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High school football notebook: Checking in with Naperville Central’s Reggie Fleurima, good news from H-F’s Craig Buzea

Despite the COVID-19 pandemic’s effect on live recruiting, Reggie Fleurima has 13 Power Five offers already.

Naperville Central’s Reggie Fleurima getting warmed up before practice last season.
Naperville Central’s Reggie Fleurima getting warmed up before practice last season.
Allen Cunningham/For the Sun-Times

It wasn’t that long ago that Reggie Fleurima was the state’s busiest kid.

Now the Naperville Central junior has more time than he knows what to do with as he waits for prep football to return in Illinois.

Back in third grade, Fleurima was doing five different sports: football, basketball, baseball, soccer and wrestling.

“I was getting so tired,” he said. “My dad said, ‘We’ve got to cut it down.’”

Most of the sports didn’t last long on his itinerary, though he played basketball till he got to high school.

“When I was younger, I was more of a 4 or 5,” he said. “But there’s no such thing as a 6-2 power forward.”

So since his freshman year, Fleurima has focused on football, and it’s clearly been the right call.

The 6-2, 200-pound receiver is a four-star recruit, ranked fourth among Illinois juniors in 247Sports.com’s composite ratings. He’s also 25th among wide receivers and 204th overall among all players nationally.

Despite the COVID-19 pandemic’s effect on live recruiting, Fleurima has 13 Power Five offers already, including eight from the Big Ten: Illinois, Iowa, Michigan State, Minnesota, Nebraska, Northwestern, Penn State and Purdue. He also owns offers from the SEC (Missouri) and Pac 12 (Oregon State).

One more offer that could be on the horizon is Notre Dame, where his dad, also named Reggie, played nose guard for Lou Holtz in the early 1990s.

“I’ve been to a ton of Notre Dame games,” the younger Fleurima said. “I talked to (offensive coordinator) Tommy Rees (Monday) night. He’s been to the school three, four times. They’ve definitely shown interest.”

Another school in that category is Stanford, which would like to see some junior film of Fleurima. When that’ll be available is anyone’s guess, with Gov. J.B. Pritzker standing firm on his decision not to allow prep football till spring at the soonest.

In the meantime, Fleurima and the Redhawks are taking advantage of IHSA-allowed contact days to stay sharp. When football does come back, Naperville Central will have one of the state’s premier pass-and-catch duos. Senior Sam Jackson, a Purdue recruit who’s also a four-star prospect, will be throwing to Fleurima.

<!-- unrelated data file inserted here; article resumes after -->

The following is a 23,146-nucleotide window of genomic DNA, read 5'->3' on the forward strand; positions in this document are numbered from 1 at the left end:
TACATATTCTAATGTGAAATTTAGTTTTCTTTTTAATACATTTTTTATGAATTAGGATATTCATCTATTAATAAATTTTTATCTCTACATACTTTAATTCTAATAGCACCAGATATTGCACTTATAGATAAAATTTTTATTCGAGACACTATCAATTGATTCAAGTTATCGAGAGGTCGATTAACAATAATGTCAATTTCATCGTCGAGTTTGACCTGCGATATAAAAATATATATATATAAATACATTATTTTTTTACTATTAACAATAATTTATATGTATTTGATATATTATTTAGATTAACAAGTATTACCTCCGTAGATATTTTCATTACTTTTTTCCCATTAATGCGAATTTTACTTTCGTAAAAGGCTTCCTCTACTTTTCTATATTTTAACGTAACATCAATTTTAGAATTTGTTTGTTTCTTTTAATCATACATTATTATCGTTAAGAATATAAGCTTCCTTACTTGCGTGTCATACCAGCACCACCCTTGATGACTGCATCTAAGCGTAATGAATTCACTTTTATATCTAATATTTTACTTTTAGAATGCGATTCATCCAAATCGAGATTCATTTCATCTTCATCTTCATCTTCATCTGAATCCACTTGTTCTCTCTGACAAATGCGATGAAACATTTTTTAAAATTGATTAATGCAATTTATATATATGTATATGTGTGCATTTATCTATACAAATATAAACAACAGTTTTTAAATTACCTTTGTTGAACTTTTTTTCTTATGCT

“We’re mentally and physically ready,” Fleurima said. “We could play a game next Friday.”

H-F’s Craig Buzea is back on the sidelines

While most of the Illinois prep football community is unhappy about not playing this fall, the delay may be a blessing in disguise for Homewood-Flossmoor coach Craig Buzea.

Buzea, who is 94-24 in 10 seasons at H-F, was diagnosed with acute leukemia last winter. Thanks to some aggressive chemotherapy, he was declared cancer-free in January,

“I was feeling great, as good as I’ve felt in a long time, out doing anything I wanted to do,” Buzea said. “(But) it had always been discussed the real cure for leukemia was a stem cell transplant.”

At first, Buzea was skeptical.

“The stem cell transplant is not an easy process,” he said, thinking, “Why do I want to put myself in the hospital (again)?’”

But then his doctor said, “I would tell you if you were my husband, you would be getting a transplant.”

“We knew then that was the right thing to do,” Buzea said.

So it was back in the hospital for another month. He’s out again and feeling good enough to return to H-F for the fall contact days allowed by the IHSA.

Homewood-Flossmoor coach Craig Buzea in 2014.
Homewood-Flossmoor coach Craig Buzea in 2014.
Sun-Times file photo

Not having games now means Buzea doesn’t have to adjust his coaching style. He figures if the season had started on time, he might have had to be just a remote participant. “My immune system is still very vulnerable,” he said.

But he can be with his team during practice now, while staying socially distant.

“I can’t have any contact,” he said. “You want to hug them, (but) my wife is putting up the stop sign.”

Still, Buzea is grateful just to be getting back into some semblance of a familiar routine.

“The main benefit of it is you get to reconnect to your players,” he said. “Just to talk to them face to face is my biggest thrill.”